JB: You worked on the Penny Arcade games with the 3ed and 4th entries. What was that experience like?

ZG: Great! Penny Arcade gave us a lot of freedom as we were developing those games – more than I imagine most publishers would have. And working together with Penny Arcade – particularly Jerry Holkins (Tycho) and Jeff Kalles – was a lot of fun. I also really felt like we learned a lot from them that we’ve used since then in the creation of Cosmic Star Heroine.

JB: When the argument comes up over what counts as a JRPG where do you stand? Do you feel Cthulhu saves the world, Breath of Death VII and Cosmic Star Heroine count as JRPGs?

ZG: I’m firmly in the camp that believes that if you’re going to use the term JRPG, it should refer to certain tendencies of style and not merely indicate what region the game was developed in.

JB: What games influence you guys in creating your games? Is there any series in particular that you feel has a lot of influence on you?

ZG: Besides the aforementioned Retro Game Challenge that helped to kick off our whole development process, some of my favorite RPGs include Lunar: Eternal Blue, Breath of Fire: Dragon Quarter, and most of Atlus’ modern games (SMT: Nocturne, Persona 3 & 4, Etrian Odyssey series, Radiant Historia, Devil Survivor, etc.). I’m also a big fan of Diablo-style Action/RPGs like Path of Exile and Grim Dawn.

JB: Do you feel the market is healthy for games such as yours? Do you think it will be going forward?

ZG: I think the market is healthy as we’ve seen games like Stardew Valley and Undertale achieve great success recently. If we look at those two big successes, it’s easy to see a common path to success – a high quality and original take on an old classic that gamers miss these days.

JB: Do you see yourselves bringing your older games to newer consoles in the near future?

ZG: No plans for ports of older games at the moment. We might go back and do a sequel, prequel, or remake of one of our older titles, but merely porting one of them feels like it’d be more work than its worth, especially since they all run on a different engine than what we’re using right now with Cosmic Star Heroine (our older games were done with XNA, while Cosmic Star Heroine uses Unity).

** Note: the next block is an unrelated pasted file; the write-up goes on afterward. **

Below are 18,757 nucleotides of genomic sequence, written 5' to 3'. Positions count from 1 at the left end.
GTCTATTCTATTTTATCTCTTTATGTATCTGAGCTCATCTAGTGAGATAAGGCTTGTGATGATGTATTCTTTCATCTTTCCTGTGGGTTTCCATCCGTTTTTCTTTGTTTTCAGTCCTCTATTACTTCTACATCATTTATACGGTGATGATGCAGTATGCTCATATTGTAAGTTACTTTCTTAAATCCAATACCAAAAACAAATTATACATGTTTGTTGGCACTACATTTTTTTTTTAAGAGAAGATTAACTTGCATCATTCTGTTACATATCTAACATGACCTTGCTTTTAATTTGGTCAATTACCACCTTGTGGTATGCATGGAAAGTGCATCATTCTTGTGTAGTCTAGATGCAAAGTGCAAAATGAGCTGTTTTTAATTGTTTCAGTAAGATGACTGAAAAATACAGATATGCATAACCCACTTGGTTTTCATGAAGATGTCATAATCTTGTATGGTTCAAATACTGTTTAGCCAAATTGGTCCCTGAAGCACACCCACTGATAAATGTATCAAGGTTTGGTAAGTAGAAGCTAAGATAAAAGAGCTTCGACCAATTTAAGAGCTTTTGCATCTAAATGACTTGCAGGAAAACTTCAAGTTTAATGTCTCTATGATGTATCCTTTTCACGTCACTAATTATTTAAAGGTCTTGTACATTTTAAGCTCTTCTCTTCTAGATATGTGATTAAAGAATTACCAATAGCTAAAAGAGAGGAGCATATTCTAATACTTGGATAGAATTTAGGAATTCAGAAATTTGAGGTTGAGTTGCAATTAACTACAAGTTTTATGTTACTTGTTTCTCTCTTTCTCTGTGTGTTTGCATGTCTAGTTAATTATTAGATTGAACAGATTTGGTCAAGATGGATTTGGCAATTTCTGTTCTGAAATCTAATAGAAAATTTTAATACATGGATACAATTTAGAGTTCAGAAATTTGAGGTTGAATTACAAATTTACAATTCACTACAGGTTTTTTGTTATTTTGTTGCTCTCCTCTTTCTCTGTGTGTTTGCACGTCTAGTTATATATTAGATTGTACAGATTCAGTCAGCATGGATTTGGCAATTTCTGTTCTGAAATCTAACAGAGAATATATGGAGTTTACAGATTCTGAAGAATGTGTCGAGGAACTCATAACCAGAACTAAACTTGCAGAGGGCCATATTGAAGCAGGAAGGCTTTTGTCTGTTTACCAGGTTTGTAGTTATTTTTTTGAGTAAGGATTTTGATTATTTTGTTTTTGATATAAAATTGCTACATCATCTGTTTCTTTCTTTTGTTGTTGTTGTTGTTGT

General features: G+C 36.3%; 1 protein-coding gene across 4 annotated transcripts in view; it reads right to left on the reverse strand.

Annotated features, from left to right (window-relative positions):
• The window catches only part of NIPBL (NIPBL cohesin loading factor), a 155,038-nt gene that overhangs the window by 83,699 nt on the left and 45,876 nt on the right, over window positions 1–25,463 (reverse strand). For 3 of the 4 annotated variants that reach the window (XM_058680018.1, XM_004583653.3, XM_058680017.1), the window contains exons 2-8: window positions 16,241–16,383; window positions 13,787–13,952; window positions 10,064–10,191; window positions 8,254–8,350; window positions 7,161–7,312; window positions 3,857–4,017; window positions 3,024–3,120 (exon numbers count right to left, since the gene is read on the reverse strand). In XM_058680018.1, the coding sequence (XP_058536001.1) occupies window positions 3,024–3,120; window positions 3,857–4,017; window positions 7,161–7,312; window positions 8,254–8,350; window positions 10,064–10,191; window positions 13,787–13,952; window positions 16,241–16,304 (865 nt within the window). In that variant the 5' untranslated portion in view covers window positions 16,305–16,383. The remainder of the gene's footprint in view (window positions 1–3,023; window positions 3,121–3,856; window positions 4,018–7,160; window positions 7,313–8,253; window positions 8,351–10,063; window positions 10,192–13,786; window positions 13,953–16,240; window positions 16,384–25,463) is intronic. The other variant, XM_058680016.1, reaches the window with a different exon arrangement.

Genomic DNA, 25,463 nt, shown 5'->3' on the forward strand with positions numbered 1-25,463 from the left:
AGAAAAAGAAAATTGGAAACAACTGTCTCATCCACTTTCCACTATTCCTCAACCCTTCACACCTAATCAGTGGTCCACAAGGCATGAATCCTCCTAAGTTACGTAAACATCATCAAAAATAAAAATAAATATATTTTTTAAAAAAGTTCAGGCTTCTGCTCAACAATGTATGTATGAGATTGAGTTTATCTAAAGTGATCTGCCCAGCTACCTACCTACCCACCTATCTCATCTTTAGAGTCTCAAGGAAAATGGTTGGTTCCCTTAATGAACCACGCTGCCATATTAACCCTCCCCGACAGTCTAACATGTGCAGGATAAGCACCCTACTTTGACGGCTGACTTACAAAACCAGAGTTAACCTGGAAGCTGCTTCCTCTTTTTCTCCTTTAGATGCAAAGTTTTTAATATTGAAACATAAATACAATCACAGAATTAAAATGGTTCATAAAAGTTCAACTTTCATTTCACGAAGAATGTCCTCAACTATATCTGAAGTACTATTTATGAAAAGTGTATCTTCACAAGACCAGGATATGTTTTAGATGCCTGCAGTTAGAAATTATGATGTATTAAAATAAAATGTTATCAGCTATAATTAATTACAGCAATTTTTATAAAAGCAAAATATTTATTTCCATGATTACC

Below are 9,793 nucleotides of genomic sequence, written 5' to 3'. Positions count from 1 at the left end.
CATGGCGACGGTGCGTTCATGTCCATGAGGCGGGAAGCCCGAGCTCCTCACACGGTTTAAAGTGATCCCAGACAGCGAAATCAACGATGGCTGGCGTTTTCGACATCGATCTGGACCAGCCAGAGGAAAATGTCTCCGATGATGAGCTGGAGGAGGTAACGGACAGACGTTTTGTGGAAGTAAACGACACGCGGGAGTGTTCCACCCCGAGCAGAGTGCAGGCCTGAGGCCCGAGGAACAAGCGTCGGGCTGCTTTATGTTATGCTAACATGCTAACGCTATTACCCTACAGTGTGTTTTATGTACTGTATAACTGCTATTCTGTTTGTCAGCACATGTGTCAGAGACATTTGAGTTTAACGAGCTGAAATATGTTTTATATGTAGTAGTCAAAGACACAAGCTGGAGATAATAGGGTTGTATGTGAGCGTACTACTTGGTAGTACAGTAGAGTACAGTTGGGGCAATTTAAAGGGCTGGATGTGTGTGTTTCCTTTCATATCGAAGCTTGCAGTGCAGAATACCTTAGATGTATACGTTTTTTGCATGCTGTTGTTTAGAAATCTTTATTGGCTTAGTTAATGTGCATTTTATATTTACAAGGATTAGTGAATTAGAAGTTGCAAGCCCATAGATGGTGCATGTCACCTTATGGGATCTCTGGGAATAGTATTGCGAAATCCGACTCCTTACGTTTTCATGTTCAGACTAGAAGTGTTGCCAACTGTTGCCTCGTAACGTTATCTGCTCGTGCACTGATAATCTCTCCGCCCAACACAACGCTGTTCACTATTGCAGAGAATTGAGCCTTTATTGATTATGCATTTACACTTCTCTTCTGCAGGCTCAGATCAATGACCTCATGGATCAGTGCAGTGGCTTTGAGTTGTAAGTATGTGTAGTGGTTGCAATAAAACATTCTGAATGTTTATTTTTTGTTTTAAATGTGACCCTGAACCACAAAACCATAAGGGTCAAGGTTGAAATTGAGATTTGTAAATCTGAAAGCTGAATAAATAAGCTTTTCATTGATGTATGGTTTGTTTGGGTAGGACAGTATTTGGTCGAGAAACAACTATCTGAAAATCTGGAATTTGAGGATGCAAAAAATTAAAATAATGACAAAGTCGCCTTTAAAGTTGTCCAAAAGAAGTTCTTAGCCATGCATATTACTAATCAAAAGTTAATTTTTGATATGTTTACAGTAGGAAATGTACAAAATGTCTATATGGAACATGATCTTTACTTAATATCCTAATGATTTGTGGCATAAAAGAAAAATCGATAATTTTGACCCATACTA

JB: Do you have anything you would like to say to the readers of real otaku gamer?

ZG: Thanks for being patient with us as we finish up Cosmic Star Heroine! Hope you enjoy it!

 

You can follow Zeboyd Games on Twitter at @ZeboydGames. You can see the trailer for Cosmic Star Heroine Below

 

 

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Two Tribes has announced via a press release that Rive will be their final game and they will stop developing games after its release. They note they are not closing and will support their partners but are ending game development.

See the full press release below

 

This is it! After more than 15 years of hard work and gallons of blood, sweat and tears, we have decided that RIVE will be Two Tribes’ final game. This may come as a surprise for you, but we’ve actually been thinking about it for some time now

For the last two years, we have been working feverishly to finish RIVE, the shooter/platformer hybrid that we always wanted to make. We have delayed it several times to make it the best experience possible and now that we are nearing the finish line, we can confidently say that RIVE will come out in September 2016!

We also want to make clear that Two Tribes will remain operational. We will continue to support our partners and all gamers out there, we just won’t be making any new games after RIVE.

So what happened?
The industry changed a lot since we started in 2000. Back then, there were maybe a dozen game developers here in The Netherlands. It was extremely difficult to enter the global games industry, as you needed to have a track record and experience. Even if you took a shot, you still had to secure backing from a publisher, since the only way to reach gamers was through physical distribution.

The technological bar was also set very high, as there were no middleware engines available. There were severe hardware limitations and most of today’s sophisticated design tools were non-existent. You basically had to make everything yourself. We felt comfortable working in such an environment, and we actually still cling to this DIY mentality.

The big change happened around 2008, when new technologies and tools allowed developers to make games way more easily and faster. Suddenly, because of digital distribution, small developers were able to create and publish their own games without the help of big publishers. Initially this was great for us, as we were one of the first developers to enter the Steam, WiiWare and iOS markets. Business was good. We were on the shortlists of companies like Nintendo and Valve.

But the situation didn’t last. While we were working on Toki Tori 2+ for two years, the industry was changing without us realizing it. The market was flooded with games by developers from all around the world. Game development schools were erected, and every year thousands of students tried their luck under increasingly difficult conditions. With game changers such as the Humble Bundle, the ever-continuing race to the bottom and a growing focus on free-to-play games, it became tough for a game to even hit the break-even point.